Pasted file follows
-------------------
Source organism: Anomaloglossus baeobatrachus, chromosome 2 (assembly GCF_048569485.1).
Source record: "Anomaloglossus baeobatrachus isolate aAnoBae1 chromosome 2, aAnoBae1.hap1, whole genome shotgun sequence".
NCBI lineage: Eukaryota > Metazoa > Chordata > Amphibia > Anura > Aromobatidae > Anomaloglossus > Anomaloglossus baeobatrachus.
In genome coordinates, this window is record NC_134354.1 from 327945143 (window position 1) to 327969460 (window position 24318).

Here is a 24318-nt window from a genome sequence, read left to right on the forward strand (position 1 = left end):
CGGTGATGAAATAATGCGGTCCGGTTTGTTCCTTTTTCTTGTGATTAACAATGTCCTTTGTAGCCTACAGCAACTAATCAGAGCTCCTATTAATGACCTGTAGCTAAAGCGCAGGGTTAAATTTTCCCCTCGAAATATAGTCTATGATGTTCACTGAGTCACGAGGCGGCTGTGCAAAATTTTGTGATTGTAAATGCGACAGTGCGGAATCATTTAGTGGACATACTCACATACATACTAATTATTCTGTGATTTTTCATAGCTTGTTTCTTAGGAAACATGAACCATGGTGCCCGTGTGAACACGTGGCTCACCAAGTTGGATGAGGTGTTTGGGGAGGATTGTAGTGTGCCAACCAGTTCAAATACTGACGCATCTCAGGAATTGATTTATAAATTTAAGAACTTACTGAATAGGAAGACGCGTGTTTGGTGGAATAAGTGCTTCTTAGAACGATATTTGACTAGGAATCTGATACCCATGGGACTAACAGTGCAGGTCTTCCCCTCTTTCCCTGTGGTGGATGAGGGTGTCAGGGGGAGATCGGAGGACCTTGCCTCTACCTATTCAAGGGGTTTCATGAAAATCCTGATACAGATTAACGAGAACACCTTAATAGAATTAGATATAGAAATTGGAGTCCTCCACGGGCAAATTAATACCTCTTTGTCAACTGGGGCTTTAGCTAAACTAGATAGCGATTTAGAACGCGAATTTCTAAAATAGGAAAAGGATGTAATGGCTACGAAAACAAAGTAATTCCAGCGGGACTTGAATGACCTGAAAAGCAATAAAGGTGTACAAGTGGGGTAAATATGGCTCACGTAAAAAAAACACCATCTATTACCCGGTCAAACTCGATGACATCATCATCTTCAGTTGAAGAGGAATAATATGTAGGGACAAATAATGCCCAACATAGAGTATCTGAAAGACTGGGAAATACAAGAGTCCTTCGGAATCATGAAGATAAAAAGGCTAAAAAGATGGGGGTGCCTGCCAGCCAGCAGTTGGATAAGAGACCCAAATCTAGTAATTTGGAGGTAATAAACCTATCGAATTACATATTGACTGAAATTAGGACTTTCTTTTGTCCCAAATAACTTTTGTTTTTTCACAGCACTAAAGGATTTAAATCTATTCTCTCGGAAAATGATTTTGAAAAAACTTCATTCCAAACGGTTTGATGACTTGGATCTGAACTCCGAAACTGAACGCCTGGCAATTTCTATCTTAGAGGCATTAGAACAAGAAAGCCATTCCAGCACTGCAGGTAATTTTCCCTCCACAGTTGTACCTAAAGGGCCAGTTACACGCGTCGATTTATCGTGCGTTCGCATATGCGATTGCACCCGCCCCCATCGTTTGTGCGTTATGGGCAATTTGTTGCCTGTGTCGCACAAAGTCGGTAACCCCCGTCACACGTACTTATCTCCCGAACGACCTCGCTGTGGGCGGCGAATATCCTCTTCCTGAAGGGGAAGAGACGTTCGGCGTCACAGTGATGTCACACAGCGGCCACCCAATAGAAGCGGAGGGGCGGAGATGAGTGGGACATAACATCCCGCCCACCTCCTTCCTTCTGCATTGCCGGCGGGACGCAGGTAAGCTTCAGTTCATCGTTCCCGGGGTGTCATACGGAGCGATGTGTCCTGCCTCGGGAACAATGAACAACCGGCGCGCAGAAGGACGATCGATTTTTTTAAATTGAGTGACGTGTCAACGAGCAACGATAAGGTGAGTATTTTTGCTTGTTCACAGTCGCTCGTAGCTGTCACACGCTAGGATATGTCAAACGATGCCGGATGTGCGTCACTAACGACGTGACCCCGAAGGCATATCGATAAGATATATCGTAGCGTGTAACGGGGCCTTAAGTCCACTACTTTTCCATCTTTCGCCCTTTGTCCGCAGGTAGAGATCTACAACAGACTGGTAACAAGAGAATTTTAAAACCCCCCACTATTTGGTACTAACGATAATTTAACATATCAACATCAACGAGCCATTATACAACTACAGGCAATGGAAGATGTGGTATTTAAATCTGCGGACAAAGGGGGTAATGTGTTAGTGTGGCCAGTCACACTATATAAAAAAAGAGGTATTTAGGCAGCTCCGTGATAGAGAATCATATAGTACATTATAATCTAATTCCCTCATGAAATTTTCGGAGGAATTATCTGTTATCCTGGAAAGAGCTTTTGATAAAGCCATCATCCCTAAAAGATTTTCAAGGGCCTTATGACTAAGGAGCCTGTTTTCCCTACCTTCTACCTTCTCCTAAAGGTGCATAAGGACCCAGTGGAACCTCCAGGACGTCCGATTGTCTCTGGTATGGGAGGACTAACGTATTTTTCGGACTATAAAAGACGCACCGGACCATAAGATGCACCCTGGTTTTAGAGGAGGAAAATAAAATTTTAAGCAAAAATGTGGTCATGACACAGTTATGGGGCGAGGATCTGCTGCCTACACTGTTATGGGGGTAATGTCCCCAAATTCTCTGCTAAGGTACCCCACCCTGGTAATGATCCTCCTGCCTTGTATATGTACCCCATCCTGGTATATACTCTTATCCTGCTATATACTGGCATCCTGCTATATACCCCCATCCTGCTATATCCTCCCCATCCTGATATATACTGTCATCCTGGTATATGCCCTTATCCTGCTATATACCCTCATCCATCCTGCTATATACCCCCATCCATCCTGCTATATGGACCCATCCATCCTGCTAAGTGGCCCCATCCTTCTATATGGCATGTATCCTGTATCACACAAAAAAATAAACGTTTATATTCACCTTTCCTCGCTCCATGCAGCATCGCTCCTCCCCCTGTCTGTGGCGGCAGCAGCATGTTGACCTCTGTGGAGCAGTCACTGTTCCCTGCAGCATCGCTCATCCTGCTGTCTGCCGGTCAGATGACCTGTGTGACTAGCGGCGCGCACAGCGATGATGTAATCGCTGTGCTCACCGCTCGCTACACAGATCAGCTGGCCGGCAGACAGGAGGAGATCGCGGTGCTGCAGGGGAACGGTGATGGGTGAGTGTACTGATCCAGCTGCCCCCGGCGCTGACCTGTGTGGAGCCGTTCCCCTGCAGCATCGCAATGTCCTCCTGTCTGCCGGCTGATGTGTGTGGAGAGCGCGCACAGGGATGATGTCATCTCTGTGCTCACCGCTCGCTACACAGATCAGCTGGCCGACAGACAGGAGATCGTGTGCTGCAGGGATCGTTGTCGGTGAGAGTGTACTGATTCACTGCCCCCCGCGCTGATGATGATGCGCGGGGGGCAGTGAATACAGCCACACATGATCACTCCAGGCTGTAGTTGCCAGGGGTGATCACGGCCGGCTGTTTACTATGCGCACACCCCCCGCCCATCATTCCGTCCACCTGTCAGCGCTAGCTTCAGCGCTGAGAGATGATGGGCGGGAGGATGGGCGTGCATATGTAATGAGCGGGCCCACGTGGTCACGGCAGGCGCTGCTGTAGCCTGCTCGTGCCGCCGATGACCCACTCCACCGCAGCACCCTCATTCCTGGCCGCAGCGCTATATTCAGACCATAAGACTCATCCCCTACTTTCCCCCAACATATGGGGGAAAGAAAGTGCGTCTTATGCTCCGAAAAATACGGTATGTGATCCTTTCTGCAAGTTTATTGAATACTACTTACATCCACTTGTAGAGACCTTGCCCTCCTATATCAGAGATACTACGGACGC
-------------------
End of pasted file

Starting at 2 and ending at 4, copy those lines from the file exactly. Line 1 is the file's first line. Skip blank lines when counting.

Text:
Source record: "Anomaloglossus baeobatrachus isolate aAnoBae1 chromosome 2, aAnoBae1.hap1, whole genome shotgun sequence".
NCBI lineage: Eukaryota > Metazoa > Chordata > Amphibia > Anura > Aromobatidae > Anomaloglossus > Anomaloglossus baeobatrachus.
In genome coordinates, this window is record NC_134354.1 from 327945143 (window position 1) to 327969460 (window position 24318).